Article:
• Starting With Equity as Core Health System Priority • tremendous window of opportunity as the new provincial strategy is being developed • should incorporate equity as a core priority: – as an over-arching commitment to equal opportunities for good health for all – plus a clear recognition that additional resources and investment will be focussed on most disadvantaged – with concrete objectives, indicators, and resources and incentives to reach them – not just at the Ministry level, but cascading expectations for LHINs and all programmes and providers © The Wellesley Institute www.wellesleyinstitute.com
  • Health System Architecture • financing can have an important effect on equity: – the balance between public and private provision/funding: • considerable evidence that greater private share can have adverse impact on equitable access to health care • for example, the more services that involve user fees → greater barriers for poorer people – equitable allocation – meaning more funds to areas with greater need • so too can the balance between hospital and other institutional versus community-based delivery – latter can more easily be targeted to disadvantaged populations • what is sometimes called ‘connecting tissue’ of IT, the culture/infrastructure to support innovation, linking research into policy/practice – ensure this includes community-based research and innovation, and doesn’t create digital or other access barriers – collect the kind of systematic and comparable data needed for equity and diversity planning – income, race, ethno-cultural, sexual orientation, etc. • Ontario is going through a comprehensive transformation of system → chance to build equity into the basic architecture and fabric of new system © The Wellesley Institute www.wellesleyinstitute.com
  • Reduce Barriers to Access to Care • critical part of health equity strategy is to identify and reduce barriers to access: – affordability – availability – considerable variation in access to specialist, primary and other care by region and neighbourhood → need targeted remedial plans – language and culture → put most positively, ensure culturally competent care and build anti-racism/oppression approach into service provision • key mechanisms are CHCs, public health and other community-based service providers that focus on under-served communities • many of the best of these local programmes involve collaboration beyond health: – CHCs, child care and other partners working together on early years programmes – the development of the new satellite CHCs in designated areas in Toronto — with primary care and social and other services out of the same facilities – is one among many examples of complementary services from different agencies being provided together in community locations; © The Wellesley Institute www.wellesleyinstitute.com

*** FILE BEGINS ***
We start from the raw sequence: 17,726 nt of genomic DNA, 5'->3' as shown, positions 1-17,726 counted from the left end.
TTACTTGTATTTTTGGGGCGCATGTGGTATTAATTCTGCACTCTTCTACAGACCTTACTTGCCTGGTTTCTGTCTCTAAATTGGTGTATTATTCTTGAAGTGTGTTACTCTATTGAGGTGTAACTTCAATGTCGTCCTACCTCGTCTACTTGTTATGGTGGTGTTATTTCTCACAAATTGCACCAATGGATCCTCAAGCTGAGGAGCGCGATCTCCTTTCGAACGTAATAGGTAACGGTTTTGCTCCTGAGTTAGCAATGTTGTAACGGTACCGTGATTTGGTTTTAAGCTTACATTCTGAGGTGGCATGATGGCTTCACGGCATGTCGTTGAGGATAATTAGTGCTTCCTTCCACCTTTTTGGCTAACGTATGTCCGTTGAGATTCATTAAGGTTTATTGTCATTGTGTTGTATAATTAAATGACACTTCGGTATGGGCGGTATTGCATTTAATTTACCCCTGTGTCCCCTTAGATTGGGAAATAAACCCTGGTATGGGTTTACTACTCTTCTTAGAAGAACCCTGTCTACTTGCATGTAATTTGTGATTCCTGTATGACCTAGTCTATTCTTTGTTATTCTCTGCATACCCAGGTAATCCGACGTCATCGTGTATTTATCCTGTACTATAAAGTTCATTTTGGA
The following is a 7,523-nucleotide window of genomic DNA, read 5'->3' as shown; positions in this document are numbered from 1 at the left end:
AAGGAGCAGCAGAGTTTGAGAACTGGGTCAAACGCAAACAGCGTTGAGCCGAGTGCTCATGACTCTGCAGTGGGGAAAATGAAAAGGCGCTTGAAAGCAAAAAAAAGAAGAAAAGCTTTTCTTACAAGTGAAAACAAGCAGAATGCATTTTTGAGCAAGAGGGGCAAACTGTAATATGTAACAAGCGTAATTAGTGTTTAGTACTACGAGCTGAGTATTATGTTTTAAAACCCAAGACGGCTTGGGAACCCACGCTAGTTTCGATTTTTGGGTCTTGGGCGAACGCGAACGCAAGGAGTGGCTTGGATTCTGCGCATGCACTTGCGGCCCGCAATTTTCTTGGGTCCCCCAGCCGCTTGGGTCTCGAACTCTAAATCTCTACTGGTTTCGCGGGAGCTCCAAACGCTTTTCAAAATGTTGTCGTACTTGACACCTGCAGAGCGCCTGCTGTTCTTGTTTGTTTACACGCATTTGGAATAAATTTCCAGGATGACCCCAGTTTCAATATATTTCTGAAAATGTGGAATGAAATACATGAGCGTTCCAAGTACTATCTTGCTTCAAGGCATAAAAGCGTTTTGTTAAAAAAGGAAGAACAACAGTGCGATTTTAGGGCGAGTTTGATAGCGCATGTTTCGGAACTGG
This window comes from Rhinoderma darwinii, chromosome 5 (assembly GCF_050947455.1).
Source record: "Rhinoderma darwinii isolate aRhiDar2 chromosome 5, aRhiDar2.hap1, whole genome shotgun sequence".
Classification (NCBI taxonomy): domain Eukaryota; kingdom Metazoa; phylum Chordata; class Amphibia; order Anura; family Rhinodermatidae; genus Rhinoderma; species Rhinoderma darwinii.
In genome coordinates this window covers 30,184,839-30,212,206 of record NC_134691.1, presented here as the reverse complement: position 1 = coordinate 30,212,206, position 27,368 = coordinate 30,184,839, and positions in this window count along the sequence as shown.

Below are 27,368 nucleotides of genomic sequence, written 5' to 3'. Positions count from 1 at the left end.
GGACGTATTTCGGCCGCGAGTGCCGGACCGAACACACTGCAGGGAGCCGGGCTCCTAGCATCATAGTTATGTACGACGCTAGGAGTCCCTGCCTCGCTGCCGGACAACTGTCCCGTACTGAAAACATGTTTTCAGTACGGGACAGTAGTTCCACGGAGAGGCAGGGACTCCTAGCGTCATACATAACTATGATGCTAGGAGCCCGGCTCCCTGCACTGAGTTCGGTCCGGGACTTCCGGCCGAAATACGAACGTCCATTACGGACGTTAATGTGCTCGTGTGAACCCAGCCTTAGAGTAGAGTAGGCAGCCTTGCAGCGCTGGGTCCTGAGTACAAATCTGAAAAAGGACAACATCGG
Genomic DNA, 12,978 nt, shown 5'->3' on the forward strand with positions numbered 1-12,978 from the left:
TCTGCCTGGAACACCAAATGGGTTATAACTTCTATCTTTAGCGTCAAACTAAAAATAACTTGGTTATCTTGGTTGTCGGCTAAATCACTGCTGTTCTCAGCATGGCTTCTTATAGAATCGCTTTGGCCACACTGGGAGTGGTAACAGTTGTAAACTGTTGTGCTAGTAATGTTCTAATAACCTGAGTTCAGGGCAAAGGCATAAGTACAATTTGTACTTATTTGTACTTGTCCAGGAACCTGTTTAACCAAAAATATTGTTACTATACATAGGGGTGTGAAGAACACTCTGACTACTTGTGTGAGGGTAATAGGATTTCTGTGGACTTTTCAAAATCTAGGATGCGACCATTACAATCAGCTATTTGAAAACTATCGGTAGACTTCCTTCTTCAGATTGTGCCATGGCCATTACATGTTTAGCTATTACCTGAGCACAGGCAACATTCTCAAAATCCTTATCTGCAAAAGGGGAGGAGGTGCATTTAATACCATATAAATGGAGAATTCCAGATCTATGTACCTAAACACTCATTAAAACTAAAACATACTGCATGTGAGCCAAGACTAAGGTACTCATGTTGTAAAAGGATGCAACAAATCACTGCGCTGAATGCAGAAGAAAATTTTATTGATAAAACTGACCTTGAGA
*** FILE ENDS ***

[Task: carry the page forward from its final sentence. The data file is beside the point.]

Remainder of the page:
• LHINs and Equity • the LHINs have all recognized health disparities – to some degree – in the first Integrated Health Service Plans • implementing equity will require in each LHIN: – planning tools such as diversity lenses and health equity impact assessments – targeted investment and programmes in disadvantaged neighbourhoods – governance that builds in the voices and interests of whole community – including marginalized and traditionally excluded – willingness and capacity to pilot new ways of addressing barriers or supporting hard-to-serve communities – encouraging on-the-ground collaborations and partnerships among health care providers and beyond • and provincial enabling policy and resources: – consistency and sustainability will only be assured if the Ministry sets equity standards that all LHINs must implement and provides the necessary funds – plus targets and expectations – reduce health disparity in region by X%, ensure utilization patterns reflect diversity and needs of local population – plus provincial infrastructure to help share best practices across LHINs © The Wellesley Institute www.wellesleyinstitute.com
  • Looking to other Provinces • Interior Health in BC has developed a social determinants-based plan – Beyond Health Services and Lifestyle • several Alberta RHAs have developed operational and planning links with local social services and one has emphasized community capacity building as key to addressing health • non-health agencies in Alberta are also creating cross-sectoral planning and action forums around housing, poverty and other determinants • Saskatoon is developing cross-sectoral action on health equity: – began from local research documenting shocking disparities among neighbourhoods – will focus interventions in the poorest neighbourhoods – locating services and links in schools, relying on First Nations elders to guide programming • 18 big city Medical Officers of Health are working together on strategies to address urban health disparities • the Centre Lea Roback provides determinants focussed research and planning support to Montreal’s public health department and other cross- sector forums © The Wellesley Institute www.wellesleyinstitute.com